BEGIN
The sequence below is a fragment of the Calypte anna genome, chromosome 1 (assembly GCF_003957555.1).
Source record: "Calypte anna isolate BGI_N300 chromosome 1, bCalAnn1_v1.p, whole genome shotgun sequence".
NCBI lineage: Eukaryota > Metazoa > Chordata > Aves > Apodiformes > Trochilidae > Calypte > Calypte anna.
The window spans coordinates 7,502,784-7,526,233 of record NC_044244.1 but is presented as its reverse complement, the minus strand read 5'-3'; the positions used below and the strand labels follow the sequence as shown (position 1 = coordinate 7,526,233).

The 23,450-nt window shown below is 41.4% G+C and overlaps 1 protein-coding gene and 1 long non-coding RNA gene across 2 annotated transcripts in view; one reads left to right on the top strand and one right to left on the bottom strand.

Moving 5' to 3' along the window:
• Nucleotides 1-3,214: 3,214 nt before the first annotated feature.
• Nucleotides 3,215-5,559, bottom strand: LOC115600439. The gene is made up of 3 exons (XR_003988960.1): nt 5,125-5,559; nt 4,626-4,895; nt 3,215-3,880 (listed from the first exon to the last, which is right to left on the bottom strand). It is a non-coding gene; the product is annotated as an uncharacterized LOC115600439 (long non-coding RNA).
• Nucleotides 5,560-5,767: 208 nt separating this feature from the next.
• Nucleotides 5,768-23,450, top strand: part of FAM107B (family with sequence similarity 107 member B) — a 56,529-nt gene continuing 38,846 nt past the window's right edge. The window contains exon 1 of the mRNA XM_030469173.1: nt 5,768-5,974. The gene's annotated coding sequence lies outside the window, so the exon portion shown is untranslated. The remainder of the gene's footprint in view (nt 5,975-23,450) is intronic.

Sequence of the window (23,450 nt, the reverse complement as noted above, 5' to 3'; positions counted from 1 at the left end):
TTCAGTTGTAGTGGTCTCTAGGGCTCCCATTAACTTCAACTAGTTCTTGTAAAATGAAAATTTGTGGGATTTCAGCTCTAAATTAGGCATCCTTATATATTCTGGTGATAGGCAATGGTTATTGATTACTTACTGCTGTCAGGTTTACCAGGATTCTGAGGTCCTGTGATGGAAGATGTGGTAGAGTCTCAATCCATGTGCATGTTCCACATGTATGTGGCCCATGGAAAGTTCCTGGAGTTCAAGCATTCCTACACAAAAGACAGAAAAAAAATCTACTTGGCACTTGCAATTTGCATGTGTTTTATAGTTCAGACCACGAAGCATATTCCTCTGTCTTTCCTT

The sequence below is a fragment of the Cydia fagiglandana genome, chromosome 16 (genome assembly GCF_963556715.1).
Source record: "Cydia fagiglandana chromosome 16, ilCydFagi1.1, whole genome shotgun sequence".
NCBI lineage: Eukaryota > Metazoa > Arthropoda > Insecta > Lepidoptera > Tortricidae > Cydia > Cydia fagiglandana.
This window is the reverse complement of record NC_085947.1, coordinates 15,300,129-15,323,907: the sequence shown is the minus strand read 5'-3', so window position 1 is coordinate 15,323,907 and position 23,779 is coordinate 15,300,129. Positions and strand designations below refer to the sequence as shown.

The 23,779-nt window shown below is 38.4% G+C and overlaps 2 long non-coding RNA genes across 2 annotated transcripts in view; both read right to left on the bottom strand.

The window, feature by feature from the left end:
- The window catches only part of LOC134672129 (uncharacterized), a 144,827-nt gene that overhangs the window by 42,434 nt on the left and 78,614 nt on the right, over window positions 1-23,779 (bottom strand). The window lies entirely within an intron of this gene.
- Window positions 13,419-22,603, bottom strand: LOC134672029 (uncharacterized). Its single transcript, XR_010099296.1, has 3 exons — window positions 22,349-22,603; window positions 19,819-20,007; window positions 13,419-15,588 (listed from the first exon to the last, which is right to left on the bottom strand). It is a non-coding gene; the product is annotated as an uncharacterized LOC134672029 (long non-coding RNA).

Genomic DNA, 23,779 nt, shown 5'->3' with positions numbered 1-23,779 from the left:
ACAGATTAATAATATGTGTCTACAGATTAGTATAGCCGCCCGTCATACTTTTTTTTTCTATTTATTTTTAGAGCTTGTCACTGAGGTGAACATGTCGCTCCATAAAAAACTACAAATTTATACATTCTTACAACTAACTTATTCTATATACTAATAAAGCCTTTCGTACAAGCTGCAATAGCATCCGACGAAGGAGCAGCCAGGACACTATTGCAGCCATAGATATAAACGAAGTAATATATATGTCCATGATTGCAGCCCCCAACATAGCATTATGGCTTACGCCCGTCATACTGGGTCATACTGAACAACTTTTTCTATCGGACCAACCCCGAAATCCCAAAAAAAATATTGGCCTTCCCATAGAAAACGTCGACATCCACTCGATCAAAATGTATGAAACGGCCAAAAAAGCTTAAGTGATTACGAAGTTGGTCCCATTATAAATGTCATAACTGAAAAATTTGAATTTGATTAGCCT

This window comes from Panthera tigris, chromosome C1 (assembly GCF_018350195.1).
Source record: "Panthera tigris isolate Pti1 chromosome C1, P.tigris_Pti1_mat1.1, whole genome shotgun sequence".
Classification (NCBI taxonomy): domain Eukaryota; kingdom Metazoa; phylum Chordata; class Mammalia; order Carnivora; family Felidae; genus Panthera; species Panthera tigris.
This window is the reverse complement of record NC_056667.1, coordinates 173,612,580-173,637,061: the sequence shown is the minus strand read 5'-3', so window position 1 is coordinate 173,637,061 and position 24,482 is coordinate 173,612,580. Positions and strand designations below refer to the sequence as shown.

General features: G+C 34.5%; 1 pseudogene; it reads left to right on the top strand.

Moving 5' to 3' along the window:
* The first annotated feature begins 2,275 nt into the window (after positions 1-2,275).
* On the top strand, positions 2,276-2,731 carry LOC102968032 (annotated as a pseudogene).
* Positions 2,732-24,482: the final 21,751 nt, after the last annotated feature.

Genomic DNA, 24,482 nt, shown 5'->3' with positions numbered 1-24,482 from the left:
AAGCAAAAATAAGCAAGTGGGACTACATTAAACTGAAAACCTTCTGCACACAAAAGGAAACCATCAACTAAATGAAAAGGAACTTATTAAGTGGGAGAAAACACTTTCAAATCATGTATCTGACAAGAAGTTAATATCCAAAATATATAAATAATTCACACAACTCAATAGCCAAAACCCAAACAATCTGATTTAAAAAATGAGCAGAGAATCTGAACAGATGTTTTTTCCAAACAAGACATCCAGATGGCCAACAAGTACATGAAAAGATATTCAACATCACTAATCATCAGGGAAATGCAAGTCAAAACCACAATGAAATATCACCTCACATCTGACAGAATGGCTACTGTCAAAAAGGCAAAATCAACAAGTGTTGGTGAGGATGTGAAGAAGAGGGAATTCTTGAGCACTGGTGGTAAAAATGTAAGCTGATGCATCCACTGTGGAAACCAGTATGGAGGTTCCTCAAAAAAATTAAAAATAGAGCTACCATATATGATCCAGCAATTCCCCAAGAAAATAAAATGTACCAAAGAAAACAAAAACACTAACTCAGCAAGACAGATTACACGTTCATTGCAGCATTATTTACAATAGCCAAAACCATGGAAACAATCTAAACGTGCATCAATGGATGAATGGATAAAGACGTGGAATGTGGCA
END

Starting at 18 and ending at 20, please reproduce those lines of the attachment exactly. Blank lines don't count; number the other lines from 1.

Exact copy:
The window, feature by feature from the left end:
- The window catches only part of LOC134672129 (uncharacterized), a 144,827-nt gene that overhangs the window by 42,434 nt on the left and 78,614 nt on the right, over window positions 1-23,779 (bottom strand). The window lies entirely within an intron of this gene.
- Window positions 13,419-22,603, bottom strand: LOC134672029 (uncharacterized). Its single transcript, XR_010099296.1, has 3 exons — window positions 22,349-22,603; window positions 19,819-20,007; window positions 13,419-15,588 (listed from the first exon to the last, which is right to left on the bottom strand). It is a non-coding gene; the product is annotated as an uncharacterized LOC134672029 (long non-coding RNA).